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Rape charges hang over U.N. peacekeepers in Africa

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Sunday, February 14th, 2016
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UN Peace keepers

BANGUI, Central African Republic — Sitting under a mango tree on the outskirts of this capital city, Abdou Mbone, 58, says U.N. peacekeeping troops raped his wife, Halima, before leaving her dead body in the street a year ago.

Mbone’s wife had gone to purchase food for dinner before realizing that Christian militias were in the neighborhood fighting Islamic rebels. She hurried to a nearby market to find the peacekeepers who often stood guard there.

“She tried to seek help from soldiers so that she could be escorted to our house,” the father of three said, nearly collapsing from grief. “But they instead raped her.”

Mbone’s allegations can’t be independently confirmed, but he said other residents “will tell you stories how their wives and children were either killed or raped by the same soldiers.”

Fresh details of rape and other sexual abuses by peacekeeping forces here continue to surface a year later, amid complaints that not enough has been done to uncover and stop such actions.

Human Rights Watch released a report Feb.4 alleging that U.N. peacekeepers had raped at least eight girls and women last year, including a 14-year-old girl, in Bambari, a town about 230 miles northeast of here.

“The men were dressed in their military uniforms and had their guns,” the 14-year-old said, according to the Human Rights Watch report. “I walked by and suddenly one of them grabbed me by my arms and the other one ripped off my clothes. They pulled me into the tall grass and one held my arms while the other one pinned down my legs and raped me.”

The United Nations said it is investigating the Human Rights Watch claims and has confined soldiers from the Republic of Congo and the Democratic Republic of Congo who allegedly participated in the assaults to their barracks until they are sent home.

The allegations are similar to those leveled in January by the U.N. High Commissioner for Human Rights, saying French and European Union troops stationed here abused children, including a 7-year-old who performed sexual acts in exchange for water and cookies.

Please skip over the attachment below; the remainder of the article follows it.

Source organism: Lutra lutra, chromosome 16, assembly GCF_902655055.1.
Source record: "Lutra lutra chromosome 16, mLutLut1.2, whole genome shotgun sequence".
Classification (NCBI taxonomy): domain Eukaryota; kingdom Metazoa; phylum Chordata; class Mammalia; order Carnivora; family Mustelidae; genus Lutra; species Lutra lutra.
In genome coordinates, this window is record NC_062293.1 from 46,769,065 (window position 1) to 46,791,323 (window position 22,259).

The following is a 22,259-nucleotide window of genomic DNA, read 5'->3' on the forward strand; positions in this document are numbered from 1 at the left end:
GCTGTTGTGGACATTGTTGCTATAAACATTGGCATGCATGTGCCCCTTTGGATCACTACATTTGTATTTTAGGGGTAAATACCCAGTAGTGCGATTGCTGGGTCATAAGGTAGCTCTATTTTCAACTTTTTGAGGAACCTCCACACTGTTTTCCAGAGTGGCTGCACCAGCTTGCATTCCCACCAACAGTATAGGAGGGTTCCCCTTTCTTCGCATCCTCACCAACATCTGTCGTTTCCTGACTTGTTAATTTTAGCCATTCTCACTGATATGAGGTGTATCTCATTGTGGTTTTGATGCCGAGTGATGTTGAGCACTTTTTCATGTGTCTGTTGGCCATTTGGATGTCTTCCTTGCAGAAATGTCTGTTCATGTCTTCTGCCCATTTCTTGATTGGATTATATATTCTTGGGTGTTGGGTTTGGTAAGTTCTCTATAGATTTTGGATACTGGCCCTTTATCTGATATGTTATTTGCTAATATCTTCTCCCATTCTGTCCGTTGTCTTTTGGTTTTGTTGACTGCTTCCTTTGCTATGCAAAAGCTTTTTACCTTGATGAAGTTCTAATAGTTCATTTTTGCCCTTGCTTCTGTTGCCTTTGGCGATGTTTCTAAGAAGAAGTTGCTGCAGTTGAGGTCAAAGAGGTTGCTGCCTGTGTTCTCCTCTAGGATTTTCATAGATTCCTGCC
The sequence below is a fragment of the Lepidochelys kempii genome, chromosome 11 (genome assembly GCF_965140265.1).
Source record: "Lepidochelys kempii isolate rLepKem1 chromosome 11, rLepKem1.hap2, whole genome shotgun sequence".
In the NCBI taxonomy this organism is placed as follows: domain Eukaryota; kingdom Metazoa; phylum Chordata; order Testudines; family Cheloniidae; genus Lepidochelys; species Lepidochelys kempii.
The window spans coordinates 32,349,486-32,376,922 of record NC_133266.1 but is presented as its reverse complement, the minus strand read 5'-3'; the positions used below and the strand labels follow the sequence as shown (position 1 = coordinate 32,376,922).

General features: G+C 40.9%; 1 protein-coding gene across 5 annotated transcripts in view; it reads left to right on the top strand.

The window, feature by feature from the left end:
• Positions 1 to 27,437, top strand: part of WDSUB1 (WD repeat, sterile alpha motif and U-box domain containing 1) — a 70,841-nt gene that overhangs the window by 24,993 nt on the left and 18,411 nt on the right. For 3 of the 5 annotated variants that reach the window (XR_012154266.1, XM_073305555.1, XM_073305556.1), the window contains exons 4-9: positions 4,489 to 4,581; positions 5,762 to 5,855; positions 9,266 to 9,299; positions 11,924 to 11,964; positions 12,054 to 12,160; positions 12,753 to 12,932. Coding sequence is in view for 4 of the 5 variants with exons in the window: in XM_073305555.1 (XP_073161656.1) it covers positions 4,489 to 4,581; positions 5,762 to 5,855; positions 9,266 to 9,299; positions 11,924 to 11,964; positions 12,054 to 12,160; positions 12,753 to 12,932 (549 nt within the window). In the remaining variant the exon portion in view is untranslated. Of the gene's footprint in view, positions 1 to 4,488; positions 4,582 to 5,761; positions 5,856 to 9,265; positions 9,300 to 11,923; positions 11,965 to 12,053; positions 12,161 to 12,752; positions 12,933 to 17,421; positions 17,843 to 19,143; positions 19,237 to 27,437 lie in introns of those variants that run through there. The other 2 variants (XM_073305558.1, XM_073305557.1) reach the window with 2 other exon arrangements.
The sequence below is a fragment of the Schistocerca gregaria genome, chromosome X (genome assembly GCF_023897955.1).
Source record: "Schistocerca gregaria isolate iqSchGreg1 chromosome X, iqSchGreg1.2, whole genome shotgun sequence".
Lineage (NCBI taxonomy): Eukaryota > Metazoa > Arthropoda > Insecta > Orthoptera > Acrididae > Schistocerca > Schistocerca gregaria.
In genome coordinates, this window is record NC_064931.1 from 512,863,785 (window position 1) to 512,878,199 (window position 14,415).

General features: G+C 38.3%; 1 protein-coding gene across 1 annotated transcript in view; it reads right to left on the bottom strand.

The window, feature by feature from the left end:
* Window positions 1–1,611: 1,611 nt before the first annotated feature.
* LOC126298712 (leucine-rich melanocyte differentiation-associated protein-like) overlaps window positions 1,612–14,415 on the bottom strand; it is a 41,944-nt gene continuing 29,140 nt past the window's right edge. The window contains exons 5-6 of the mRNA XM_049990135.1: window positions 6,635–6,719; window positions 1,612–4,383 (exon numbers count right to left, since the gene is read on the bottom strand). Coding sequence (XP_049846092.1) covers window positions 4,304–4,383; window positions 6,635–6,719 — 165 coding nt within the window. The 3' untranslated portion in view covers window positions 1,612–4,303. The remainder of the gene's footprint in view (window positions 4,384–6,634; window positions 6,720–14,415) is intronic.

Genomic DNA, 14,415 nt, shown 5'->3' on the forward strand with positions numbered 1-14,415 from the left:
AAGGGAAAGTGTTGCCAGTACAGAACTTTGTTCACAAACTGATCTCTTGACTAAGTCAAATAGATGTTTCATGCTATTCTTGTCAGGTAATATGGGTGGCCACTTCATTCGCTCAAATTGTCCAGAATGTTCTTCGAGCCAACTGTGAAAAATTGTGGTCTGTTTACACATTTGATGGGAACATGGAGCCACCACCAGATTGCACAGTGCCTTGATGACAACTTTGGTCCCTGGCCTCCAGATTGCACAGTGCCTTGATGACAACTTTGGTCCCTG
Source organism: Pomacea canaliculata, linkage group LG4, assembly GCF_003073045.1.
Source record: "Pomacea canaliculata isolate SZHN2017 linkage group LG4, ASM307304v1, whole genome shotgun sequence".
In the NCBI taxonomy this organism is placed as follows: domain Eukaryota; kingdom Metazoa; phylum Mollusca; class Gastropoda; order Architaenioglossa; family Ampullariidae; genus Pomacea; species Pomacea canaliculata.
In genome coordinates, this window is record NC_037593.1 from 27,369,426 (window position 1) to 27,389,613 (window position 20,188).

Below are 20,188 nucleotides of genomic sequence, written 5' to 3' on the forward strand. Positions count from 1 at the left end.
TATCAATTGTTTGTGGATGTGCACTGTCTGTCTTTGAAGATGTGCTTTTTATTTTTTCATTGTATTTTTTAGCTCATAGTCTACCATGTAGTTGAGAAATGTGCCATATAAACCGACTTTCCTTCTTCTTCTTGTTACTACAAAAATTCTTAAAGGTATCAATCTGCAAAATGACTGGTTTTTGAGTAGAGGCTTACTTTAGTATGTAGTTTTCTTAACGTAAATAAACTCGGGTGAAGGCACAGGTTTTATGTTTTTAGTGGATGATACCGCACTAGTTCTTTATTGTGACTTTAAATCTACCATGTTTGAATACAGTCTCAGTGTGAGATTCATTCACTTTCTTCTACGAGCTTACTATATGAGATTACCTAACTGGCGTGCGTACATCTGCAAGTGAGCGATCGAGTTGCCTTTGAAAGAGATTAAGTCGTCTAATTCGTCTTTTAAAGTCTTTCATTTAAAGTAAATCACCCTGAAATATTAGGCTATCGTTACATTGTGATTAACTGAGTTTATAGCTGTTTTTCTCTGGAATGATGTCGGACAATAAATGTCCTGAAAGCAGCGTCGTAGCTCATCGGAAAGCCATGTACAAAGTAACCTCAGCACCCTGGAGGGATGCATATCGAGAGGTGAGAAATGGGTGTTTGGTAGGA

Other allegations surfaced in April 2015 about child abuse here by peacekeepers dating back to 2014. And an independent U.N. panel faulted local peacekeeping officers in December for failing to aggressively investigate such allegations.

On Monday, U.N. Secretary-General Ban Ki Moon named American Jane Holl Lute, a former U.N. undersecretary, to coordinate efforts to prevent future sexual abuse by peacekeepers.

A peacekeeping force has been in the Central African Republic since 2014 when the United Nations sent in 10,000 troops, police and civilians to quell violence that exploded after a 2013 coup pitted Muslim rebels against Christian militias.

Bangui residents were not surprised by the allegations of sexual abuse.

Antoinette Adele, 33, sought refuge in Bangui with her two children after her husband was killed by militiamen in 2014. On the way, she encountered peacekeepers she says were from France.

“They told me that it was risky to walk alone to the city, and I should stay until morning before they escort me to the refugee camp,” she said, breaking down in tears. “I thought they were there to help me, but they wanted to rape me.”

She said three soldiers told her the children had to sleep separately and took them away.

“I was left with one soldier who told me to remove my clothes. He told me I risked death if I resisted. … I removed my clothes and he raped me several times while I was crying,” she recalled.

The next day, Adele and her children, plus 20 other women, were taken to a refugee camp in an army truck, she said. She remains there today. She didn’t tell authorities what happened.

“There were no police to go to, ” she explained. “There was no government to help.”

The sexual assault scandal is one reason France decided this year to pull 600 of its current 900 peacekeeping troops from this country. France has deployed as many as 2,500 troops here. The French Defense Ministry said it is investigating the child abuse accusations.

As the investigations continue, Mbone said he still seeks justice for his wife’s assault.

“I thought these soldiers were sent to protect us from the militias, but they had their own intention: to rape and kill,” he said. “They continue to repeat the same act despite the outcry.”

Onyulo reported from Nairobi, Kenya.

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